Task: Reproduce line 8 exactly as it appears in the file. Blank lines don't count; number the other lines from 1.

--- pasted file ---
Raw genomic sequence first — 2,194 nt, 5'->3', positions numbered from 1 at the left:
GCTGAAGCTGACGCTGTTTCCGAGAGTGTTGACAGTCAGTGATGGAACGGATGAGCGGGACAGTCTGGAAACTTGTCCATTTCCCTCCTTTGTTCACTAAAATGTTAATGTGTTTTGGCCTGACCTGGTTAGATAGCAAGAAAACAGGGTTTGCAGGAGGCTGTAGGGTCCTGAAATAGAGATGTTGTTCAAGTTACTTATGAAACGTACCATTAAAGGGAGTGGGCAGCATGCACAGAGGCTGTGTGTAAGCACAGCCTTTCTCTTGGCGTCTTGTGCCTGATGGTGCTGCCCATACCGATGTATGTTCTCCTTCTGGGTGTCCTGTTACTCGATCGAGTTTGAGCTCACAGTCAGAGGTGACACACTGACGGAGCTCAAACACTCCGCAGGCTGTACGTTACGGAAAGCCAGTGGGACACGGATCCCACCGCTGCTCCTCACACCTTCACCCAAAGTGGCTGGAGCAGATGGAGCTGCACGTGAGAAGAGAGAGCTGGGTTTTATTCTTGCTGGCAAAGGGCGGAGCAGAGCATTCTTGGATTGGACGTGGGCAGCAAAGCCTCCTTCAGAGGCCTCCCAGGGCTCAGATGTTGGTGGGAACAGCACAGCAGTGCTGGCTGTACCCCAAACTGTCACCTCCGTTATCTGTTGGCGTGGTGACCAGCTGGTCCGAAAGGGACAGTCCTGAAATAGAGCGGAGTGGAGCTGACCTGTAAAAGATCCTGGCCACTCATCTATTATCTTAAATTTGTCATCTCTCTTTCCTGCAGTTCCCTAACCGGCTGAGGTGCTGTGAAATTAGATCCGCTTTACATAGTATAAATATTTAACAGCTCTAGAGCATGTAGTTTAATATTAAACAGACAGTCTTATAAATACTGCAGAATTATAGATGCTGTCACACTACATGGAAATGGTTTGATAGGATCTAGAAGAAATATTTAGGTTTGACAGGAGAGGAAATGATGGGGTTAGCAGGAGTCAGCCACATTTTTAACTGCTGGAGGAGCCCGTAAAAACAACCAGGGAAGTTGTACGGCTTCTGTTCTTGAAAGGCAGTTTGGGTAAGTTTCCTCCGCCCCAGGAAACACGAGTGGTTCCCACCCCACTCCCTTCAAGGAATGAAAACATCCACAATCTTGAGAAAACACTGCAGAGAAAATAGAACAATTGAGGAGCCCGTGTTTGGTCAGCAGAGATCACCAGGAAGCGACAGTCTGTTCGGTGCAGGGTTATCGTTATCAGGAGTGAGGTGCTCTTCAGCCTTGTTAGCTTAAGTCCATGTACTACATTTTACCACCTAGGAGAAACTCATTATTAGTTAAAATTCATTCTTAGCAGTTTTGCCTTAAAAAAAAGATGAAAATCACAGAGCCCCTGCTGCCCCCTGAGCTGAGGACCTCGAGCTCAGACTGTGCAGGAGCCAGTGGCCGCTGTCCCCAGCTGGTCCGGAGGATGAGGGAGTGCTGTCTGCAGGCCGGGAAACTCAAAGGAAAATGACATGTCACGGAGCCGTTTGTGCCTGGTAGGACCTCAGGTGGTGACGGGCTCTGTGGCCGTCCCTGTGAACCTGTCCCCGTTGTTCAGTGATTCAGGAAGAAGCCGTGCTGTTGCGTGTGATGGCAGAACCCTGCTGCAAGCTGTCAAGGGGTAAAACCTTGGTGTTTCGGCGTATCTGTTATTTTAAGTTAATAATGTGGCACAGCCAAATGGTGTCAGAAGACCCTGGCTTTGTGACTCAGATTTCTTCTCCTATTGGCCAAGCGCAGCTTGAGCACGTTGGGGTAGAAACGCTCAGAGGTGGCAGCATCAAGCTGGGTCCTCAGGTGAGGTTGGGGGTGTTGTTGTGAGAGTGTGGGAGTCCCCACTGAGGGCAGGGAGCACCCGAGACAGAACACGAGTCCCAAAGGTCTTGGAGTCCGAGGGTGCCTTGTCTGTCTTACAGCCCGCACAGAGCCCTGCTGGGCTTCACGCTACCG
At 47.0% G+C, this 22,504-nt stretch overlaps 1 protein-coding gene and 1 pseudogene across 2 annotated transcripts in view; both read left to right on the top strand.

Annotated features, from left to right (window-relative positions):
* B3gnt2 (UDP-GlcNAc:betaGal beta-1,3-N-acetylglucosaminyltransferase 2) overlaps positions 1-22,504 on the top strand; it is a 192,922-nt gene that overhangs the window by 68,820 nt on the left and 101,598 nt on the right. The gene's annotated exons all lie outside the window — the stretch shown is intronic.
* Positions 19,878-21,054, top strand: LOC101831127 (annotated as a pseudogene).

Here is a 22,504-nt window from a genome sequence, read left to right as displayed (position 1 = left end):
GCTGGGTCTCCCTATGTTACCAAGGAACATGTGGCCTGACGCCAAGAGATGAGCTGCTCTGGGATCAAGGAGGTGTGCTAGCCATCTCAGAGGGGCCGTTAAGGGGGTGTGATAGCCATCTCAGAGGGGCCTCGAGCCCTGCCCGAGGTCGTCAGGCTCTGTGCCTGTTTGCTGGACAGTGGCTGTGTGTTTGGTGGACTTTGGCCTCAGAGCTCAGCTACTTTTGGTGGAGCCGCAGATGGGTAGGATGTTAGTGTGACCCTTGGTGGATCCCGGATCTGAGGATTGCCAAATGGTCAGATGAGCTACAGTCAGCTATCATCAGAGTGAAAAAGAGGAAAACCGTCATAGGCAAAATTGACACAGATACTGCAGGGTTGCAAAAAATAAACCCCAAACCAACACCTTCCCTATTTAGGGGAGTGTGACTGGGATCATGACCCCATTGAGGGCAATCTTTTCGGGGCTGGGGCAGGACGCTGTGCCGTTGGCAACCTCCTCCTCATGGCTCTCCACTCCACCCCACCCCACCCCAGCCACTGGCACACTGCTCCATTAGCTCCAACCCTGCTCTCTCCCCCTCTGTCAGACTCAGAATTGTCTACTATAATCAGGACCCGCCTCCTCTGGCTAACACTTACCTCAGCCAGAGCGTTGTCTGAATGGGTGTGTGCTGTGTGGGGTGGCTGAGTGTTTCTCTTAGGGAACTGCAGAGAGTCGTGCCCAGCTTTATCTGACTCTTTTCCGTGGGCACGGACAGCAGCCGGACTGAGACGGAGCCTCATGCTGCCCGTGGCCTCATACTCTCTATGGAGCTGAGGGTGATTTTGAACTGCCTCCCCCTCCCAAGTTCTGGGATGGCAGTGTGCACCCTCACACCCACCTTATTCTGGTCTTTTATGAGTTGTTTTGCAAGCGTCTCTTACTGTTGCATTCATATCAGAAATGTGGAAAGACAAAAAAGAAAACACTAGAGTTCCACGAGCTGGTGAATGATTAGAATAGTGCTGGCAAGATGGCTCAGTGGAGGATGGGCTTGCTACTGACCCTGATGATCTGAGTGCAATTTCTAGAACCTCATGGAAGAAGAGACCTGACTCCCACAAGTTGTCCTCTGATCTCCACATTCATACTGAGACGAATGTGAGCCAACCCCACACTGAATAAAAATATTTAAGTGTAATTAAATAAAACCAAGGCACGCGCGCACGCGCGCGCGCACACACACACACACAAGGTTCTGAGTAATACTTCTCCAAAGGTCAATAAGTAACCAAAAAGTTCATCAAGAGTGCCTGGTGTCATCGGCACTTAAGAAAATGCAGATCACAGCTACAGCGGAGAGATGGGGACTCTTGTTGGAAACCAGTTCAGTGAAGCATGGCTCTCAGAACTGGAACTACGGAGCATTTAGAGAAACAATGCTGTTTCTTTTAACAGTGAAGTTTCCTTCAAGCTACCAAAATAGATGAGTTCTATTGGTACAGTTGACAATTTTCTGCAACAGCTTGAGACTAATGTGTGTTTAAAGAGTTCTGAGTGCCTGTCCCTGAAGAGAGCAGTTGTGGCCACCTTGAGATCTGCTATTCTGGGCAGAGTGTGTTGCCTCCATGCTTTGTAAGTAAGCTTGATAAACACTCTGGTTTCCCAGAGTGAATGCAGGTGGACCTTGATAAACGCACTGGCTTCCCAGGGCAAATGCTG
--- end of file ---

GCTGGGTCTCCCTATGTTACCAAGGAACATGTGGCCTGACGCCAAGAGATGAGCTGCTCTGGGATCAAGGAGGTGTGCTAGCCATCTCAGAGGGGCCGTTAAGGGGGTGTGATAGCCATCTCAGAGGGGCCTCGAGCCCTGCCCGAGGTCGTCAGGCTCTGTGCCTGTTTGCTGGACAGTGGCTGTGTGTTTGGTGGACTTTGGCCTCAGAGCTCAGCTACTTTTGGTGGAGCCGCAGATGGGTAGGATGTTAGTGTGACCCTTGGTGGATCCCGGATCTGAGGATTGCCAAATGGTCAGATGAGCTACAGTCAGCTATCATCAGAGTGAAAAAGAGGAAAACCGTCATAGGCAAAATTGACACAGATACTGCAGGGTTGCAAAAAATAAACCCCAAACCAACACCTTCCCTATTTAGGGGAGTGTGACTGGGATCATGACCCCATTGAGGGCAATCTTTTCGGGGCTGGGGCAGGACGCTGTGCCGTTGGCAACCTCCTCCTCATGGCTCTCCACTCCACCCCACCCCACCCCAGCCACTGGCACACTGCTCCATTAGCTCCAACCCTGCTCTCTCCCCCTCTGTCAGACTCAGAATTGTCTACTATAATCAGGACCCGCCTCCTCTGGCTAACACTTACCTCAGCCAGAGCGTTGTCTGAATGGGTGTGTGCTGTGTGGGGTGGCTGAGTGTTTCTCTTAGGGAACTGCAGAGAGTCGTGCCCAGCTTTATCTGACTCTTTTCCGTGGGCACGGACAGCAGCCGGACTGAGACGGAGCCTCATGCTGCCCGTGGCCTCATACTCTCTATGGAGCTGAGGGTGATTTTGAACTGCCTCCCCCTCCCAAGTTCTGGGATGGCAGTGTGCACCCTCACACCCACCTTATTCTGGTCTTTTATGAGTTGTTTTGCAAGCGTCTCTTACTGTTGCATTCATATCAGAAATGTGGAAAGACAAAAAAGAAAACACTAGAGTTCCACGAGCTGGTGAATGATTAGAATAGTGCTGGCAAGATGGCTCAGTGGAGGATGGGCTTGCTACTGACCCTGATGATCTGAGTGCAATTTCTAGAACCTCATGGAAGAAGAGACCTGACTCCCACAAGTTGTCCTCTGATCTCCACATTCATACTGAGACGAATGTGAGCCAACCCCACACTGAATAAAAATATTTAAGTGTAATTAAATAAAACCAAGGCACGCGCGCACGCGCGCGCGCACACACACACACACAAGGTTCTGAGTAATACTTCTCCAAAGGTCAATAAGTAACCAAAAAGTTCATCAAGAGTGCCTGGTGTCATCGGCACTTAAGAAAATGCAGATCACAGCTACAGCGGAGAGATGGGGACTCTTGTTGGAAACCAGTTCAGTGAAGCATGGCTCTCAGAACTGGAACTACGGAGCATTTAGAGAAACAATGCTGTTTCTTTTAACAGTGAAGTTTCCTTCAAGCTACCAAAATAGATGAGTTCTATTGGTACAGTTGACAATTTTCTGCAACAGCTTGAGACTAATGTGTGTTTAAAGAGTTCTGAGTGCCTGTCCCTGAAGAGAGCAGTTGTGGCCACCTTGAGATCTGCTATTCTGGGCAGAGTGTGTTGCCTCCATGCTTTGTAAGTAAGCTTGATAAACACTCTGGTTTCCCAGAGTGAATGCAGGTGGACCTTGATAAACGCACTGGCTTCCCAGGGCAAATGCTG